Speaking for KoopaTV, we expect that the majority of our readers will not catch onto the majority of the references we inject into our articles. We put 'em in anyway, because we enjoy doing it for our sakes. That might not be the best approach, but it makes KoopaTV unique among a sea of other videogame websites.
Paper Mario: Color Splash, in the limited amount of time we've seen it, already has awesome dialogue. It tries to make the most out of the circumstances it's been given, and we would hate it for the colourfulness to be whitewashed by white-out from the personality-draining professional victim crowd. That means we want the lines of dialogue to stay. We'll know if they change. We'll buy the game. We'll get to that part. We. Will. Know.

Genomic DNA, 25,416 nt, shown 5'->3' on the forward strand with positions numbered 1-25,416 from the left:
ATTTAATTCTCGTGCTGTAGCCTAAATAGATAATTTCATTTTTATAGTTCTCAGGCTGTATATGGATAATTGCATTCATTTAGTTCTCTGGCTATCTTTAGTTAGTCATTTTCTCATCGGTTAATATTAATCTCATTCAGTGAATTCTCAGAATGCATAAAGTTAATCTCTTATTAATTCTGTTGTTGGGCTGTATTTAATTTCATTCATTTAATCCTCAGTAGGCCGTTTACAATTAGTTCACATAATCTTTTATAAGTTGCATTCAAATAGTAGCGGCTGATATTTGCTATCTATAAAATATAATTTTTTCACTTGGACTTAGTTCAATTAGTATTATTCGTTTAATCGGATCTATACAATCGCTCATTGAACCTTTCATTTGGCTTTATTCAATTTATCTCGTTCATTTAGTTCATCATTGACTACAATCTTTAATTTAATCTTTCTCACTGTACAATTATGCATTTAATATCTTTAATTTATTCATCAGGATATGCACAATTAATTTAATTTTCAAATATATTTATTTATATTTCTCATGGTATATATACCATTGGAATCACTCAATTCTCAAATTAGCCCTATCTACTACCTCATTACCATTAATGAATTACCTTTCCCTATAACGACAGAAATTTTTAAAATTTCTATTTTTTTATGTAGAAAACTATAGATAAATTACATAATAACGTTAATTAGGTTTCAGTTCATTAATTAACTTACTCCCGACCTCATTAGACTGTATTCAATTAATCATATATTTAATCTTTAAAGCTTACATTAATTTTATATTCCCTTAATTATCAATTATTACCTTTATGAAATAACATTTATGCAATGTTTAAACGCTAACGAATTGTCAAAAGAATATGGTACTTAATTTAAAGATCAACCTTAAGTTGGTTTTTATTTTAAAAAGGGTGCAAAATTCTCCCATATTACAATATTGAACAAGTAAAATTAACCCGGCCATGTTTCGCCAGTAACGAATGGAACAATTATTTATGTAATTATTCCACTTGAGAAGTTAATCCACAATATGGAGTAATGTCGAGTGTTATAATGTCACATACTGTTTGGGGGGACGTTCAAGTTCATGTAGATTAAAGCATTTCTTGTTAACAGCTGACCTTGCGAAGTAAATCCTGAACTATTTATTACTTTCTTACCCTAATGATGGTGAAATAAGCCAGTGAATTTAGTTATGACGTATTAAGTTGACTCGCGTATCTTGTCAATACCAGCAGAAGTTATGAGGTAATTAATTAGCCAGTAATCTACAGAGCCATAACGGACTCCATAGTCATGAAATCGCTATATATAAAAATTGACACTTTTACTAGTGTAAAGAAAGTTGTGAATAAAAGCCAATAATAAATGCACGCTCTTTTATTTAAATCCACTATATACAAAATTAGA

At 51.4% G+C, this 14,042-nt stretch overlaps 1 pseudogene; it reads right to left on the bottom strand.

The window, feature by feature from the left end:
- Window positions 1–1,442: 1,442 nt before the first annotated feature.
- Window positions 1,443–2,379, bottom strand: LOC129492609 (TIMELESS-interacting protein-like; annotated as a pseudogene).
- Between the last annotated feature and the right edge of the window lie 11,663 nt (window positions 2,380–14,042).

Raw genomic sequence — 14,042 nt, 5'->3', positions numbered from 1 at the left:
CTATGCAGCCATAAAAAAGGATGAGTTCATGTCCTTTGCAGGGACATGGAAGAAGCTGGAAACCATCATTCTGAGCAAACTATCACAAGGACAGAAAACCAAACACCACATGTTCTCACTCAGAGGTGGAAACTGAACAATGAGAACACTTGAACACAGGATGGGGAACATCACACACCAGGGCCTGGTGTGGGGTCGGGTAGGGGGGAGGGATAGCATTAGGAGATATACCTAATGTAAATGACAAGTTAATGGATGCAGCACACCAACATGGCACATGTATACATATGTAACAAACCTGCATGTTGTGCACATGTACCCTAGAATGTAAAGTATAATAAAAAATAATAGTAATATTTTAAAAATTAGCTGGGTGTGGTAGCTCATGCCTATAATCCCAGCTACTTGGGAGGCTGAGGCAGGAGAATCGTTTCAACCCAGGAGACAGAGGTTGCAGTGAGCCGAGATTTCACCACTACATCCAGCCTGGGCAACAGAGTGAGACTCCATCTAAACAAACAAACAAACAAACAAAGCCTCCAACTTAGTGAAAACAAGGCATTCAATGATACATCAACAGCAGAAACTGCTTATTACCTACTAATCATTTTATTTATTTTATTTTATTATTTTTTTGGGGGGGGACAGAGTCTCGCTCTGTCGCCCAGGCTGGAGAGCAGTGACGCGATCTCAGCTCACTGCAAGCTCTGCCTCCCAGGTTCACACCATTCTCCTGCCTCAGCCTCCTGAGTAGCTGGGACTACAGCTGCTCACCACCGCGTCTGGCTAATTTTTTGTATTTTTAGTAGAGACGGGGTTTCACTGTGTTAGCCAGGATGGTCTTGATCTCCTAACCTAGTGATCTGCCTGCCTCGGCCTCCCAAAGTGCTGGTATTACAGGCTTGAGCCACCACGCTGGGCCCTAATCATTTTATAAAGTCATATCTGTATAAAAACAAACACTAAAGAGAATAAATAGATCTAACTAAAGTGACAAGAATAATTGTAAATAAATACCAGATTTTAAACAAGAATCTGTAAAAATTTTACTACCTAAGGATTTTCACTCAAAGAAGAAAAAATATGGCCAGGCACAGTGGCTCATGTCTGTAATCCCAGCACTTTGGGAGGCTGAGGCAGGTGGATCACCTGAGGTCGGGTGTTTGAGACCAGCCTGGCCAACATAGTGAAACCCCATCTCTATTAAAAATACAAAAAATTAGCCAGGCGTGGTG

By the way. If you want powerful #GamerGate references in a game, you wouldn't go to Paper Mario: Color Splash. You'd go to KoopaTV's own original game, Defend Anita Sarkeesian, which you can play for free right from your browser.
Sometime between Monday and Thursday of next week, KoopaTV will write its big defence of Paper Mario: Color Splash. KoopaTV anticipates being the only videogame website to actually try to defend it, yet KoopaTV will take this job proudly. KoopaTV also proudly stands against both social justice, as well as #GamerGate.
This game has marvelous writing going for it. Much better than its predecessor. KoopaTV defends it against the hate campaign against it.
Another group of five Toads may be triggering people. In the same game, too!